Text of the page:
“In every losing there will be some kind of a finding. There always is. Sometimes you have to wait for it, but it will come. In the end, you will discover that there is a perfect balance between what one loses and what one finds.”
Those words were spoken by Mary Reynolds in The Rule of Thirds.
We lose so much in our lifetime. The lost, replaceable material things, although crushing in the moment, become fleeting and forgotten in the future. Mattering not in the entire scheme of things, a lost article is simply a lost something. We often find joy in the next stage that occurs when we fix the situation with the discovery of something new. Sometimes the next find is even more rewarding than the initial loss. The passed over promotion has led us to land an even better job. Our new home becomes even more special than the one we lived in for decades. Or that brand new car is safer and more reliable than our old trusty yet rusty heap.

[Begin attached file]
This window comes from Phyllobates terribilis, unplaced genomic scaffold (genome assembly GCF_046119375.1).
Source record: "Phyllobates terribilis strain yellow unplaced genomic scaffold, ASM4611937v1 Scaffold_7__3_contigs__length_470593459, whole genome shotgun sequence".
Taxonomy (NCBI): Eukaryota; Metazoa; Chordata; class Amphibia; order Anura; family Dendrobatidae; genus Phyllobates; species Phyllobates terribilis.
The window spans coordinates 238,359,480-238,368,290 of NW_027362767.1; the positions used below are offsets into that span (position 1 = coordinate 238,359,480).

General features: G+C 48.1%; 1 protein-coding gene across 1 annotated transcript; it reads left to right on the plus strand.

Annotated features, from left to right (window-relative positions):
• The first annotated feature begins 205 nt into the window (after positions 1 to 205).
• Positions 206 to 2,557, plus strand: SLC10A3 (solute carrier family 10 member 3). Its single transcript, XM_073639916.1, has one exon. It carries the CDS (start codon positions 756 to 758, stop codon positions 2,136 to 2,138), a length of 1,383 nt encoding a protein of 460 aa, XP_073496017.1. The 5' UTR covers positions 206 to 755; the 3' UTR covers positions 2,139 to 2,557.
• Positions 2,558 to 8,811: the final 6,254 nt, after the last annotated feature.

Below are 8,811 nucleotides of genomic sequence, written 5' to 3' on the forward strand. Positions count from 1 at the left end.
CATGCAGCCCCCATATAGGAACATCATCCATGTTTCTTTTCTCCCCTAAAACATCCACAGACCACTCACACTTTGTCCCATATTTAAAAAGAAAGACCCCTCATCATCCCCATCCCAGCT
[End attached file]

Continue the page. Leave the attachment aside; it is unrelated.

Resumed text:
It is the loss of loved ones that leaves us shattered. A lost someone is a weight that often becomes more than one can bear. When someone you are dating has left you in the dust, or your spouse moves on to another, or when you lose the beloved family pet, you are desolate.
But the finality of a loved one dying is beyond devastating. How does one replace the irreplaceable? One simply does not. But what one can do is find solace. That takes time, and a lot of patience and faith.
Life circles around and in its continuous rotation, the souls of our lost loved ones have a sneaky way of returning. Subtly and randomly, they lead us to discoveries, reminding us that they are still here with us in spirit. Somehow we find that misplaced letter tucked in the back of a drawer, its words reiterating how deeply we were loved. Then, in the midst of a long road trip, we hear that song that we had danced to with our parent at our wedding and we are jolted back to a different place and time. One morning we awaken from an almost palpable dream, one filled with cherished moments of being with them again. Then, late one afternoon, a persistent butterfly remains perched for hours on the plant in the kitchen window box. Fluttering its wings, it shows us that our loved one is still looking out for us. And then that incredibly joyous day arrives when we look into our newborn grandchild’s eyes and we catch a glimmer of recognition. They are here with us, always.
We lose often. But we also find renewal.